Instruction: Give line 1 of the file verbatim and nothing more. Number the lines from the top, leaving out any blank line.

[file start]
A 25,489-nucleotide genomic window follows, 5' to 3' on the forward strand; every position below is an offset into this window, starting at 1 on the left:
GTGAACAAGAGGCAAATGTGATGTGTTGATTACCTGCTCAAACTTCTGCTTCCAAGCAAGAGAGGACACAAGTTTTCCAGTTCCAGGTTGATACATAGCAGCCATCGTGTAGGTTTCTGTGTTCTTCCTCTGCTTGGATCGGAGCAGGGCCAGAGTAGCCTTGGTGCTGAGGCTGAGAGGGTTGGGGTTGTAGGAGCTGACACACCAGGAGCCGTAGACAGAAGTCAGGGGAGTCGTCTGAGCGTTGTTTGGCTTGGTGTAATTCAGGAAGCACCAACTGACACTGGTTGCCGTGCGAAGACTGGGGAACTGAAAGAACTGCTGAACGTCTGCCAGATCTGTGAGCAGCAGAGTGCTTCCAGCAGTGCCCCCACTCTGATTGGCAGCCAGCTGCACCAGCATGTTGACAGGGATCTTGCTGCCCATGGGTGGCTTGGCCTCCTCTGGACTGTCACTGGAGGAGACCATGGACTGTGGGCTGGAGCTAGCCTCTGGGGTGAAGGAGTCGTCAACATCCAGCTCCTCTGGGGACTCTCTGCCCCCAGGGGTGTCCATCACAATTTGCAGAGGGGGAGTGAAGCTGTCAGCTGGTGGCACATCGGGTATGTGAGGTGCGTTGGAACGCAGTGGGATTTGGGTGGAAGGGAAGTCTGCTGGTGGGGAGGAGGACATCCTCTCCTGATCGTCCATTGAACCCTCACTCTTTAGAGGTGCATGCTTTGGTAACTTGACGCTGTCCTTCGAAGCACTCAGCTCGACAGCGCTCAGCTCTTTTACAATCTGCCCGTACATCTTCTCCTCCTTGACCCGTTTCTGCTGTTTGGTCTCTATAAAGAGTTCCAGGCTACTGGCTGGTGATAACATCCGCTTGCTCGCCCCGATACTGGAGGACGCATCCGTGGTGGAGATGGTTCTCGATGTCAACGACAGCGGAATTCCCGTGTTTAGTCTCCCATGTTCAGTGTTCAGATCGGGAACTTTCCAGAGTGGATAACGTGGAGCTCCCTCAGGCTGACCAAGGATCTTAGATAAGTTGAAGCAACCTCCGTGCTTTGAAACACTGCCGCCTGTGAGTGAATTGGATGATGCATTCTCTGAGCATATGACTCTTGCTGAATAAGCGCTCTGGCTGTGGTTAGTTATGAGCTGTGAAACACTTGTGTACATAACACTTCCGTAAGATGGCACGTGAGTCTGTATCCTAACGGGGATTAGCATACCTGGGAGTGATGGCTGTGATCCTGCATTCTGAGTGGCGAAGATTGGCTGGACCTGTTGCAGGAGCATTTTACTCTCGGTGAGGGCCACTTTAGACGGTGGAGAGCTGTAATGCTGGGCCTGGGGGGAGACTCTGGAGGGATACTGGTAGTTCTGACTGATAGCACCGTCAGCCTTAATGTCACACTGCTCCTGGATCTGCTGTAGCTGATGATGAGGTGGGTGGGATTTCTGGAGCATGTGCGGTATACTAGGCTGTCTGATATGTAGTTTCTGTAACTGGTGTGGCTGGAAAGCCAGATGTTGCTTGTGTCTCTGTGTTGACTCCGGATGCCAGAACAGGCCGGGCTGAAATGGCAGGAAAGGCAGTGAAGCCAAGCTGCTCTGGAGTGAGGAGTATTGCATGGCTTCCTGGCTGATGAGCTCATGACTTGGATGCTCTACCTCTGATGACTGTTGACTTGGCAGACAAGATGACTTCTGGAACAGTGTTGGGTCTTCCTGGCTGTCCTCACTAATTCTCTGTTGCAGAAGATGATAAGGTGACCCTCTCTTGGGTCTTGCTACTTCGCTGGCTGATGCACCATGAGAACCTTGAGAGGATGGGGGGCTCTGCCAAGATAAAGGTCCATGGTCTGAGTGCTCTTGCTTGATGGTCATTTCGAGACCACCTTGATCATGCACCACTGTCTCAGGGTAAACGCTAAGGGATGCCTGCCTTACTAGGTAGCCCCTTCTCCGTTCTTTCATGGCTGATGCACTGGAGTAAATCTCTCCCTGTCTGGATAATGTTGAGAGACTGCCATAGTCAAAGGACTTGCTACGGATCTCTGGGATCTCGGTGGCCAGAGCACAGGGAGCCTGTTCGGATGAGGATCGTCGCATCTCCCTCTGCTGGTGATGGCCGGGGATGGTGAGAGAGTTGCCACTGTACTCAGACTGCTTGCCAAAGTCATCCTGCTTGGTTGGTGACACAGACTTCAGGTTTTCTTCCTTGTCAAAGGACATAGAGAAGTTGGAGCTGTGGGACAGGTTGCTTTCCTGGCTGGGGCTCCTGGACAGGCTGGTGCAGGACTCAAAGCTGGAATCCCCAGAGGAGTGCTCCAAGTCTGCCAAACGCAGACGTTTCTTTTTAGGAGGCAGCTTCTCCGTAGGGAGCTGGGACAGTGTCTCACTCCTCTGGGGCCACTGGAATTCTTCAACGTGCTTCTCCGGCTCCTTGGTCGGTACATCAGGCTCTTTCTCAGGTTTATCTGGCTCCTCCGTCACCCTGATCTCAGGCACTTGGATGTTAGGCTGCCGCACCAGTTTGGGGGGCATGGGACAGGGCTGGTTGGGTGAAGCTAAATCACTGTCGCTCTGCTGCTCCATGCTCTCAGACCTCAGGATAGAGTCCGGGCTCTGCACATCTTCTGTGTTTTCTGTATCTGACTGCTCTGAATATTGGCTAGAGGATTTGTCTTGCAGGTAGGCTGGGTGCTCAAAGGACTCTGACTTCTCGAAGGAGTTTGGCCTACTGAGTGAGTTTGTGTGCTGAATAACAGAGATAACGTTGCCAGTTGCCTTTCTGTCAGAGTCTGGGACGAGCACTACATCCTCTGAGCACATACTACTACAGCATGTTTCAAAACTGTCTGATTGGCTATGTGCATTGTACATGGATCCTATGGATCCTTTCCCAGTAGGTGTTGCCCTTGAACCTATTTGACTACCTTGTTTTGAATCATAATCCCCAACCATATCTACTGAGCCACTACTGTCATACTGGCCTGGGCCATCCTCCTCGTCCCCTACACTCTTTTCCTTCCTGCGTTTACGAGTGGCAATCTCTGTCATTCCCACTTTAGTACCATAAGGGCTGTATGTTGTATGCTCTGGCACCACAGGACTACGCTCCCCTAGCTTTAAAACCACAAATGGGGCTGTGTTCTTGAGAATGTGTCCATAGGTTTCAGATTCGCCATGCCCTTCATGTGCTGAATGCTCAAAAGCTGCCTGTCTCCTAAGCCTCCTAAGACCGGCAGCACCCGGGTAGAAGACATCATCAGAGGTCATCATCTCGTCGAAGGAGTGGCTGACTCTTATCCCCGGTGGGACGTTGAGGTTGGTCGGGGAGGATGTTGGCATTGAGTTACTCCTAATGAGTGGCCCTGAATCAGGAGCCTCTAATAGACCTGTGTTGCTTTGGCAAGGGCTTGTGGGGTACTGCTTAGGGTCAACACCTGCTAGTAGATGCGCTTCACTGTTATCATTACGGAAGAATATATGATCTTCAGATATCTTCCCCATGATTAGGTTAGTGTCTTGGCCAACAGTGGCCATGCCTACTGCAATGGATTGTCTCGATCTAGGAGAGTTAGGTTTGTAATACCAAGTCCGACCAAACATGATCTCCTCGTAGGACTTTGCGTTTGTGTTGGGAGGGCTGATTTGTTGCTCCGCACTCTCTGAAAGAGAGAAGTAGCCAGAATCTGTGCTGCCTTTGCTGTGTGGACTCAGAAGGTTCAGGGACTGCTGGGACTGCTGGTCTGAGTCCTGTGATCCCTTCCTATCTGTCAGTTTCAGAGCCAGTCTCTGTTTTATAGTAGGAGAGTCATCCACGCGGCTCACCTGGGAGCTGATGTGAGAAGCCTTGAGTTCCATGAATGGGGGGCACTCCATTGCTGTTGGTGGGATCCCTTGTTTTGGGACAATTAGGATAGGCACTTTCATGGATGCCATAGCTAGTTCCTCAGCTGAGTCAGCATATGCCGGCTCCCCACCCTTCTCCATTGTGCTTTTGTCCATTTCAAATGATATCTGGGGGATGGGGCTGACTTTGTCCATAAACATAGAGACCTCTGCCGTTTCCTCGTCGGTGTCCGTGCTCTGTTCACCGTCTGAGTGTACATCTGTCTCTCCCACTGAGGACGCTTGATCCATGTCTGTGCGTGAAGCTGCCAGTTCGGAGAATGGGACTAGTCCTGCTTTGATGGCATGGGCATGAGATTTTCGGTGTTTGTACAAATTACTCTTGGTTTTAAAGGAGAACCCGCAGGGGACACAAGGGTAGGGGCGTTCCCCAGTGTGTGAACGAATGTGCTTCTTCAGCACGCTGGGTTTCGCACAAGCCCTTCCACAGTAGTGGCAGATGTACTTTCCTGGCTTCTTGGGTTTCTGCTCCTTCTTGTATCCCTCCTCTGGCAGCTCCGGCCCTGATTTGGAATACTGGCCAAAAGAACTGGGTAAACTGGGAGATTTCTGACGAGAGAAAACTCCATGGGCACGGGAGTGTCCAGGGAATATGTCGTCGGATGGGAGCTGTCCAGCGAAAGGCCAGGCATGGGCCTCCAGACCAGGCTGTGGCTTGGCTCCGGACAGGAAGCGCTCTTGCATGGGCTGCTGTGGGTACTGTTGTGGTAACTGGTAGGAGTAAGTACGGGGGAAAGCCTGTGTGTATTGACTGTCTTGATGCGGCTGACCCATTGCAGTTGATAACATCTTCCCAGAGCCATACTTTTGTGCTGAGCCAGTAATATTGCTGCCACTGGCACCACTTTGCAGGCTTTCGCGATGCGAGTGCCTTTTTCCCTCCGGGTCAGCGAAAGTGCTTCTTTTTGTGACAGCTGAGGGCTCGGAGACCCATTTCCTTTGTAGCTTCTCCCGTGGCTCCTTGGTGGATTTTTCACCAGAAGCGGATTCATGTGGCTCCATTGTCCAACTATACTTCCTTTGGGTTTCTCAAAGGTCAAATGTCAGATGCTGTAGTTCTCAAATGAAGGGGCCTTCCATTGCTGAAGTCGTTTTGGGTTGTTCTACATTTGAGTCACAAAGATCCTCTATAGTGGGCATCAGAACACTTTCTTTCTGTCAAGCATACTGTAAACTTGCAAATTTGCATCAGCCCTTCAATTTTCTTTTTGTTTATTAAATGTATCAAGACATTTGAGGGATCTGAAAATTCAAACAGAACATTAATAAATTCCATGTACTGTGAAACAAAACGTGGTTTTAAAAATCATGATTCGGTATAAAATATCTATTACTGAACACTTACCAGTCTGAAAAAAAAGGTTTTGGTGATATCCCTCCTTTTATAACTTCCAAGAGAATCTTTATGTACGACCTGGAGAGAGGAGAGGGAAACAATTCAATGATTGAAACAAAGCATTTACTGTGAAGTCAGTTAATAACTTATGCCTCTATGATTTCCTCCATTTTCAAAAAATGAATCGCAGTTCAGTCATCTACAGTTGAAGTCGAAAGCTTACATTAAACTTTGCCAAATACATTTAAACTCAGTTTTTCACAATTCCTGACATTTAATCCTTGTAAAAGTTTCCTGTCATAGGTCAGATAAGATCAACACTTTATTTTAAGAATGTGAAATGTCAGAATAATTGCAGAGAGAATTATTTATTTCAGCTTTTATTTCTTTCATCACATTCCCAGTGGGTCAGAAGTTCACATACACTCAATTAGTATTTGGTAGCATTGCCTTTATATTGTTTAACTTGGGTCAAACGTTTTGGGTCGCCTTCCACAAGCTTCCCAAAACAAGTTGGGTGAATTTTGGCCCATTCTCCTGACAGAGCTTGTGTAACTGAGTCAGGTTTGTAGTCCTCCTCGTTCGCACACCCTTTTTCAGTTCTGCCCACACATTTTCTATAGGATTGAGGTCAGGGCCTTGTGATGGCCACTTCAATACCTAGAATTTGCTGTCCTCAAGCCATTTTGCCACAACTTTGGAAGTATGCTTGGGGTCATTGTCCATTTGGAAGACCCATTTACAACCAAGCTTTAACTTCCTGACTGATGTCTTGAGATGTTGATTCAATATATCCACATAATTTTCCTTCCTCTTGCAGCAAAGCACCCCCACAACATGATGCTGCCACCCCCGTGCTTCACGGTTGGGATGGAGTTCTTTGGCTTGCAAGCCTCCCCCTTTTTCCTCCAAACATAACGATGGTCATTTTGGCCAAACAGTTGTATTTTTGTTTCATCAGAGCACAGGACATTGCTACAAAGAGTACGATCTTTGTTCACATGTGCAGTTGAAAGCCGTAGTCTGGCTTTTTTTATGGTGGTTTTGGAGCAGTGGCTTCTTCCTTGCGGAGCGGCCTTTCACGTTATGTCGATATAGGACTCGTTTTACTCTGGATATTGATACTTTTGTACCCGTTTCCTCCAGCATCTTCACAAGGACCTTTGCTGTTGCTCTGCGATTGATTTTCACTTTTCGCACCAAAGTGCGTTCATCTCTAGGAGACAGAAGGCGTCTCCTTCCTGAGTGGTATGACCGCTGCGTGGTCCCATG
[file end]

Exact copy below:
A 25,489-nucleotide genomic window follows, 5' to 3' on the forward strand; every position below is an offset into this window, starting at 1 on the left: